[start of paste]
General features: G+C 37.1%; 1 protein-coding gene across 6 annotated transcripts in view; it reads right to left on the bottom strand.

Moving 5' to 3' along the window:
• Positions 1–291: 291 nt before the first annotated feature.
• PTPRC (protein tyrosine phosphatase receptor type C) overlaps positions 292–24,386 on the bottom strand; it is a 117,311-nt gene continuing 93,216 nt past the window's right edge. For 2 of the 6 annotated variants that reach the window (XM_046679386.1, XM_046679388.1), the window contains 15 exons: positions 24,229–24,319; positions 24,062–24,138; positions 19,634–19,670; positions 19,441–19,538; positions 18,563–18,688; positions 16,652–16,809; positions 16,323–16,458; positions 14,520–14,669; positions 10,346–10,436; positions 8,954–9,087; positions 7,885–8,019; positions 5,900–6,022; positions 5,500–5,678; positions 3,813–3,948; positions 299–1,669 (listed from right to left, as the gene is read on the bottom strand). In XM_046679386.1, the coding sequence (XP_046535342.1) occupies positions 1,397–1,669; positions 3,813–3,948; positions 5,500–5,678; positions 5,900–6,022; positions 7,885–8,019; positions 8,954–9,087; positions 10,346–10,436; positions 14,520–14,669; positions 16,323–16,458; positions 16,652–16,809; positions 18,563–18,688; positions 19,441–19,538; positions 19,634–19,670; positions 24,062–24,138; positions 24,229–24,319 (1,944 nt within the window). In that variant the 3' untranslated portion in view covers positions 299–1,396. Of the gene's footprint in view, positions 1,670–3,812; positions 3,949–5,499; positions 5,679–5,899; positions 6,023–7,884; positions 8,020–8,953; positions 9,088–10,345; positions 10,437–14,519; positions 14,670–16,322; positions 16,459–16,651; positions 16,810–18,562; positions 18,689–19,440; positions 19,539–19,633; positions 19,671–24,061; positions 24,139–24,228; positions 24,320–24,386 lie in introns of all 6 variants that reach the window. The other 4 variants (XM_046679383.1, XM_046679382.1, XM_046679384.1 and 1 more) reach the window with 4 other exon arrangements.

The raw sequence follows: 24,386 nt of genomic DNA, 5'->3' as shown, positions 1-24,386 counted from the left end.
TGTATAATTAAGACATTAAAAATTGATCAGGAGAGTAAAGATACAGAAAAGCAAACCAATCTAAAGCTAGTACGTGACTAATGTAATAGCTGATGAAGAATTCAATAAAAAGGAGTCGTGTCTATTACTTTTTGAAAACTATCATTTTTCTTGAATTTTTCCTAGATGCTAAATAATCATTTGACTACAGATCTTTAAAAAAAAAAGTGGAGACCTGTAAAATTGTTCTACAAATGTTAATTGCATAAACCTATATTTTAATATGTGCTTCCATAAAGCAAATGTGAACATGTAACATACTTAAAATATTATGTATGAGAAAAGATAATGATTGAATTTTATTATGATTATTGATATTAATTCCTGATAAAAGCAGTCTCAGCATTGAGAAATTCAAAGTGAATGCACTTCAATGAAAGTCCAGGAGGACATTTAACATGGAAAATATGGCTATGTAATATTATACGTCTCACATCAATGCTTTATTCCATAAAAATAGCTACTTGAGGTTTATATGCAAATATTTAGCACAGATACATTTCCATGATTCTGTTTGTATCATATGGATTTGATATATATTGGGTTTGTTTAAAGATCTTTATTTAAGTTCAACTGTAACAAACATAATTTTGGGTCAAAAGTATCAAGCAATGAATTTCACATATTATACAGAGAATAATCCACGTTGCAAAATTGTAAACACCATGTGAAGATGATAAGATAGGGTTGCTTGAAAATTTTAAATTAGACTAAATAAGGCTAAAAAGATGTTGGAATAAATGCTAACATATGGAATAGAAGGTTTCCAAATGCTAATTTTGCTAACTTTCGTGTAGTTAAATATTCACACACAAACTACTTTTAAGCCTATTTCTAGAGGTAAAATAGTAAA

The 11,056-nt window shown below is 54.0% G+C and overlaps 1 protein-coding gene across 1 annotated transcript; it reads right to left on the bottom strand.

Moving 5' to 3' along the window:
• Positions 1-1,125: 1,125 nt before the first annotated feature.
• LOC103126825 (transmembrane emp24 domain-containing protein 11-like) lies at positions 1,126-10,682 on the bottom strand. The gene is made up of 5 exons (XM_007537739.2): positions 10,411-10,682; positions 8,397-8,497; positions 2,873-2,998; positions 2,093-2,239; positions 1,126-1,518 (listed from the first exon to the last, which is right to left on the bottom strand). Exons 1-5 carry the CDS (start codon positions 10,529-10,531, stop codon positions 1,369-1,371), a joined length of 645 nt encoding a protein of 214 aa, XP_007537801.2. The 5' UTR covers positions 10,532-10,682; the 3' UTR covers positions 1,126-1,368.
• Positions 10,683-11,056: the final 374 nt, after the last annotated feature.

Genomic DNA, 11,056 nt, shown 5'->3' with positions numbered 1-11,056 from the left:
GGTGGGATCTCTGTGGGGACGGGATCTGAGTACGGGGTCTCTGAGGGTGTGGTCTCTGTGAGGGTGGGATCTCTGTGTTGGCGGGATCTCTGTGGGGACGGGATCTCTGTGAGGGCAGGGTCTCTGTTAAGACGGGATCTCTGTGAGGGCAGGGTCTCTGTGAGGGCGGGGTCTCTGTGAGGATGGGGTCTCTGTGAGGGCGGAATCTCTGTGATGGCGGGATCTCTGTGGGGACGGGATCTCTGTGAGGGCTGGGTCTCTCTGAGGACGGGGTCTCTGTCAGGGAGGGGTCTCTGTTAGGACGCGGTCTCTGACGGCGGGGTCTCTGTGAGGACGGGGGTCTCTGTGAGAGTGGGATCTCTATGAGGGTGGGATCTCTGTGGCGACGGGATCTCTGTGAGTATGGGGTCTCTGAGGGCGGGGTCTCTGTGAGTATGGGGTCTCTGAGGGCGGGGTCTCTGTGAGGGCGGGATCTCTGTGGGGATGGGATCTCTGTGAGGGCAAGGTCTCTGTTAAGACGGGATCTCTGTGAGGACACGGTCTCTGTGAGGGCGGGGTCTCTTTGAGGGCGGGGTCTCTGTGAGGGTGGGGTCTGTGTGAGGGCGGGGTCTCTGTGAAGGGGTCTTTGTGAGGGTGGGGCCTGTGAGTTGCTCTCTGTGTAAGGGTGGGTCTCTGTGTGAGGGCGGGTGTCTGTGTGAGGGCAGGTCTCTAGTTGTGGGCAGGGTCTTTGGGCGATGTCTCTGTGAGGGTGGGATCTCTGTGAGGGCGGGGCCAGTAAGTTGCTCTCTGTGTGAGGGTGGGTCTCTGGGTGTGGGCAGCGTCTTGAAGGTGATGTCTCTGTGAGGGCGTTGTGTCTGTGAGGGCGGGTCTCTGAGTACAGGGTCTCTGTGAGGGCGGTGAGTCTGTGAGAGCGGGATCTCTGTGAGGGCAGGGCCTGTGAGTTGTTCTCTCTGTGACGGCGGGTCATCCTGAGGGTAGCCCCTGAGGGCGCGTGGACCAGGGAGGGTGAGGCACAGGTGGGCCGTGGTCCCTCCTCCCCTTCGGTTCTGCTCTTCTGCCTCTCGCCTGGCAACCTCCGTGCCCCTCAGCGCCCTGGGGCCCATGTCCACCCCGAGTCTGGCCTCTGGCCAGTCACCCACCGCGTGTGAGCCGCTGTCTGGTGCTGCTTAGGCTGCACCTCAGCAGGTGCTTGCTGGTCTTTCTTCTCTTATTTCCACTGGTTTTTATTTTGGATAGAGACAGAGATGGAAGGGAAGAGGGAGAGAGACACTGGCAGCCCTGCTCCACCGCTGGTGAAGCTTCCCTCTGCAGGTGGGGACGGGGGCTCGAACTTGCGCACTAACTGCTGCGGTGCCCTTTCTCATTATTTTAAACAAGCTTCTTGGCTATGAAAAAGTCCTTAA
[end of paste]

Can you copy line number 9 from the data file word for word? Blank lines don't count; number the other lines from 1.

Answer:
• Positions 1-1,125: 1,125 nt before the first annotated feature.